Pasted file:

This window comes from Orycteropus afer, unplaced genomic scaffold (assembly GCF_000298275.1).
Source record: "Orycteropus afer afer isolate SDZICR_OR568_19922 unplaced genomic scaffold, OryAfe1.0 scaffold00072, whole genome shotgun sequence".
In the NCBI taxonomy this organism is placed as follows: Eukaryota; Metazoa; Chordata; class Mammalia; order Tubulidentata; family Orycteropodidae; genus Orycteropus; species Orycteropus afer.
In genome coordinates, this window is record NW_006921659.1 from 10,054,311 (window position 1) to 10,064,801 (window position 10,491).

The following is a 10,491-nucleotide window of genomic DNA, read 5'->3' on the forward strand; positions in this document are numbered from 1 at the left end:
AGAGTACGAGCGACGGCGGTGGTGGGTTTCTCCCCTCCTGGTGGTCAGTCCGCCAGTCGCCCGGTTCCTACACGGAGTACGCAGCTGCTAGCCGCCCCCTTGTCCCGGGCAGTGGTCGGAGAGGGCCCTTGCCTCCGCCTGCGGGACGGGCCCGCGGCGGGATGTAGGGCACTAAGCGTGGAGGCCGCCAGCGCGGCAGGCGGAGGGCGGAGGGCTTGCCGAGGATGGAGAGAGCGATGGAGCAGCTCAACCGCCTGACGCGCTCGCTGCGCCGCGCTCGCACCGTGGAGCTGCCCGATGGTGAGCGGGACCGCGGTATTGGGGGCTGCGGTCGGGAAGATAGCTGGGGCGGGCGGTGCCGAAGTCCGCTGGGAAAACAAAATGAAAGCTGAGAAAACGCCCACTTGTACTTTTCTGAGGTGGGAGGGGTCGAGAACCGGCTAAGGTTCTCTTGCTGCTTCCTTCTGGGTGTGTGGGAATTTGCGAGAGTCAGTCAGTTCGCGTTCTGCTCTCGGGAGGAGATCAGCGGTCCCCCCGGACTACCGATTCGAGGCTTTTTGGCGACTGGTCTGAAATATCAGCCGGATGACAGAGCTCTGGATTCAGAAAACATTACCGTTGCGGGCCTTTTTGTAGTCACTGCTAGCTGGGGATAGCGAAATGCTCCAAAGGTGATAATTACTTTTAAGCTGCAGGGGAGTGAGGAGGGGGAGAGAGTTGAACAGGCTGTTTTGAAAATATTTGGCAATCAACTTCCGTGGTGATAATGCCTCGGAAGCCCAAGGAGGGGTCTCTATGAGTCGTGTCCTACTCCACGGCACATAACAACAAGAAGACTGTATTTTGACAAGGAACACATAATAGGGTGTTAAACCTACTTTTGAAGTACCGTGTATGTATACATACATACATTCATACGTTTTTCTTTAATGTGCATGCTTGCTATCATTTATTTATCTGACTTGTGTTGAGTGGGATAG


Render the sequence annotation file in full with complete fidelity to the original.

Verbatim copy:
This window comes from Orycteropus afer, unplaced genomic scaffold (assembly GCF_000298275.1).
Source record: "Orycteropus afer afer isolate SDZICR_OR568_19922 unplaced genomic scaffold, OryAfe1.0 scaffold00072, whole genome shotgun sequence".
In the NCBI taxonomy this organism is placed as follows: Eukaryota; Metazoa; Chordata; class Mammalia; order Tubulidentata; family Orycteropodidae; genus Orycteropus; species Orycteropus afer.
In genome coordinates, this window is record NW_006921659.1 from 10,054,311 (window position 1) to 10,064,801 (window position 10,491).

The following is a 10,491-nucleotide window of genomic DNA, read 5'->3' on the forward strand; positions in this document are numbered from 1 at the left end:
AGAGTACGAGCGACGGCGGTGGTGGGTTTCTCCCCTCCTGGTGGTCAGTCCGCCAGTCGCCCGGTTCCTACACGGAGTACGCAGCTGCTAGCCGCCCCCTTGTCCCGGGCAGTGGTCGGAGAGGGCCCTTGCCTCCGCCTGCGGGACGGGCCCGCGGCGGGATGTAGGGCACTAAGCGTGGAGGCCGCCAGCGCGGCAGGCGGAGGGCGGAGGGCTTGCCGAGGATGGAGAGAGCGATGGAGCAGCTCAACCGCCTGACGCGCTCGCTGCGCCGCGCTCGCACCGTGGAGCTGCCCGATGGTGAGCGGGACCGCGGTATTGGGGGCTGCGGTCGGGAAGATAGCTGGGGCGGGCGGTGCCGAAGTCCGCTGGGAAAACAAAATGAAAGCTGAGAAAACGCCCACTTGTACTTTTCTGAGGTGGGAGGGGTCGAGAACCGGCTAAGGTTCTCTTGCTGCTTCCTTCTGGGTGTGTGGGAATTTGCGAGAGTCAGTCAGTTCGCGTTCTGCTCTCGGGAGGAGATCAGCGGTCCCCCCGGACTACCGATTCGAGGCTTTTTGGCGACTGGTCTGAAATATCAGCCGGATGACAGAGCTCTGGATTCAGAAAACATTACCGTTGCGGGCCTTTTTGTAGTCACTGCTAGCTGGGGATAGCGAAATGCTCCAAAGGTGATAATTACTTTTAAGCTGCAGGGGAGTGAGGAGGGGGAGAGAGTTGAACAGGCTGTTTTGAAAATATTTGGCAATCAACTTCCGTGGTGATAATGCCTCGGAAGCCCAAGGAGGGGTCTCTATGAGTCGTGTCCTACTCCACGGCACATAACAACAAGAAGACTGTATTTTGACAAGGAACACATAATAGGGTGTTAAACCTACTTTTGAAGTACCGTGTATGTATACATACATACATTCATACGTTTTTCTTTAATGTGCATGCTTGCTATCATTTATTTATCTGACTTGTGTTGAGTGGGATAG